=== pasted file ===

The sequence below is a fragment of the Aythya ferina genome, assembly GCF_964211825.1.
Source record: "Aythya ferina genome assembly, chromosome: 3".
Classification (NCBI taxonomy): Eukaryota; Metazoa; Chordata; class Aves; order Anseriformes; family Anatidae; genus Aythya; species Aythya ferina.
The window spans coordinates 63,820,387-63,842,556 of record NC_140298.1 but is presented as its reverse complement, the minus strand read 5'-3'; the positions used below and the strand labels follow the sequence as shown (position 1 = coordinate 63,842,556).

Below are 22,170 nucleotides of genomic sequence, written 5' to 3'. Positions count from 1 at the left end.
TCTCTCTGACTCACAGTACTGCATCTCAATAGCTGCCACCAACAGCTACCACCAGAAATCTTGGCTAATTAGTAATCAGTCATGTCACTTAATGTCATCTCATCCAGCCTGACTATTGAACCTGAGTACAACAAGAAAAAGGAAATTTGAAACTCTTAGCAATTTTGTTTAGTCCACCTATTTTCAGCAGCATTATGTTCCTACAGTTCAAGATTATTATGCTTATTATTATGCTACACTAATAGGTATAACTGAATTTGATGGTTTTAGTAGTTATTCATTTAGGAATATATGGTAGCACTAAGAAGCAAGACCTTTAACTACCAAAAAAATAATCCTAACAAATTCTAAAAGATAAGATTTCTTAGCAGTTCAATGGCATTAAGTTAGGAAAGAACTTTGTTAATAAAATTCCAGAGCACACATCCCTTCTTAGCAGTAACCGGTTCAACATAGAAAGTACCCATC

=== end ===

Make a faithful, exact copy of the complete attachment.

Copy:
The sequence below is a fragment of the Aythya ferina genome, assembly GCF_964211825.1.
Source record: "Aythya ferina genome assembly, chromosome: 3".
Classification (NCBI taxonomy): Eukaryota; Metazoa; Chordata; class Aves; order Anseriformes; family Anatidae; genus Aythya; species Aythya ferina.
The window spans coordinates 63,820,387-63,842,556 of record NC_140298.1 but is presented as its reverse complement, the minus strand read 5'-3'; the positions used below and the strand labels follow the sequence as shown (position 1 = coordinate 63,842,556).

Below are 22,170 nucleotides of genomic sequence, written 5' to 3'. Positions count from 1 at the left end.
TCTCTCTGACTCACAGTACTGCATCTCAATAGCTGCCACCAACAGCTACCACCAGAAATCTTGGCTAATTAGTAATCAGTCATGTCACTTAATGTCATCTCATCCAGCCTGACTATTGAACCTGAGTACAACAAGAAAAAGGAAATTTGAAACTCTTAGCAATTTTGTTTAGTCCACCTATTTTCAGCAGCATTATGTTCCTACAGTTCAAGATTATTATGCTTATTATTATGCTACACTAATAGGTATAACTGAATTTGATGGTTTTAGTAGTTATTCATTTAGGAATATATGGTAGCACTAAGAAGCAAGACCTTTAACTACCAAAAAAATAATCCTAACAAATTCTAAAAGATAAGATTTCTTAGCAGTTCAATGGCATTAAGTTAGGAAAGAACTTTGTTAATAAAATTCCAGAGCACACATCCCTTCTTAGCAGTAACCGGTTCAACATAGAAAGTACCCATC